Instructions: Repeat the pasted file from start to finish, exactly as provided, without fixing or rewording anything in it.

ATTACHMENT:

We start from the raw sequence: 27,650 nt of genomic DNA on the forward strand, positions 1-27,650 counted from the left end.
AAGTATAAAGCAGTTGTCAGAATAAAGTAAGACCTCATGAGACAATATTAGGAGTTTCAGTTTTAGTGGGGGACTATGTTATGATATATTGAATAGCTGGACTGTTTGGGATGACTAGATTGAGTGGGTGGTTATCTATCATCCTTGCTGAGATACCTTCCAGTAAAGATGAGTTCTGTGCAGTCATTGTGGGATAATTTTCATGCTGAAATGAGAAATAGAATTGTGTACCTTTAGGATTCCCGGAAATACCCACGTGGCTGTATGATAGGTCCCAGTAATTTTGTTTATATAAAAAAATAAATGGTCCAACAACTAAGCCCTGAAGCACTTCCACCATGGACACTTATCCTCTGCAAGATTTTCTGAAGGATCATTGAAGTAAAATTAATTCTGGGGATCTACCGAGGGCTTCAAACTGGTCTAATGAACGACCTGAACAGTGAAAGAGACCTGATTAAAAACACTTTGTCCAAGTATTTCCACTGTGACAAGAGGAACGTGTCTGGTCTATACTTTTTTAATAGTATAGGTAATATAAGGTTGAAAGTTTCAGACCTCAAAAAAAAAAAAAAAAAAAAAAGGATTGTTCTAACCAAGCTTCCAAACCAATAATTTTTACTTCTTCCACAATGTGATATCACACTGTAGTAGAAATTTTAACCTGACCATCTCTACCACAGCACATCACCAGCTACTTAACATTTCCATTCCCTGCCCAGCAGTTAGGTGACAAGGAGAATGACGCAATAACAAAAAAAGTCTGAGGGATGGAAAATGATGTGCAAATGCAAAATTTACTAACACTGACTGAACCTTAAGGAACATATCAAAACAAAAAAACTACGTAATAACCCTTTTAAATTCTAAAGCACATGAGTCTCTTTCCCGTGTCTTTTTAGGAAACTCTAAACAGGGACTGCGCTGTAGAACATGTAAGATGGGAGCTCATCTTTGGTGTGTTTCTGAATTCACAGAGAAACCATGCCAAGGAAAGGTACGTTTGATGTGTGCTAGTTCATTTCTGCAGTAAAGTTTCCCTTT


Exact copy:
We start from the raw sequence: 27,650 nt of genomic DNA on the forward strand, positions 1-27,650 counted from the left end.
AAGTATAAAGCAGTTGTCAGAATAAAGTAAGACCTCATGAGACAATATTAGGAGTTTCAGTTTTAGTGGGGGACTATGTTATGATATATTGAATAGCTGGACTGTTTGGGATGACTAGATTGAGTGGGTGGTTATCTATCATCCTTGCTGAGATACCTTCCAGTAAAGATGAGTTCTGTGCAGTCATTGTGGGATAATTTTCATGCTGAAATGAGAAATAGAATTGTGTACCTTTAGGATTCCCGGAAATACCCACGTGGCTGTATGATAGGTCCCAGTAATTTTGTTTATATAAAAAAATAAATGGTCCAACAACTAAGCCCTGAAGCACTTCCACCATGGACACTTATCCTCTGCAAGATTTTCTGAAGGATCATTGAAGTAAAATTAATTCTGGGGATCTACCGAGGGCTTCAAACTGGTCTAATGAACGACCTGAACAGTGAAAGAGACCTGATTAAAAACACTTTGTCCAAGTATTTCCACTGTGACAAGAGGAACGTGTCTGGTCTATACTTTTTTAATAGTATAGGTAATATAAGGTTGAAAGTTTCAGACCTCAAAAAAAAAAAAAAAAAAAAAAGGATTGTTCTAACCAAGCTTCCAAACCAATAATTTTTACTTCTTCCACAATGTGATATCACACTGTAGTAGAAATTTTAACCTGACCATCTCTACCACAGCACATCACCAGCTACTTAACATTTCCATTCCCTGCCCAGCAGTTAGGTGACAAGGAGAATGACGCAATAACAAAAAAAGTCTGAGGGATGGAAAATGATGTGCAAATGCAAAATTTACTAACACTGACTGAACCTTAAGGAACATATCAAAACAAAAAAACTACGTAATAACCCTTTTAAATTCTAAAGCACATGAGTCTCTTTCCCGTGTCTTTTTAGGAAACTCTAAACAGGGACTGCGCTGTAGAACATGTAAGATGGGAGCTCATCTTTGGTGTGTTTCTGAATTCACAGAGAAACCATGCCAAGGAAAGGTACGTTTGATGTGTGCTAGTTCATTTCTGCAGTAAAGTTTCCCTTT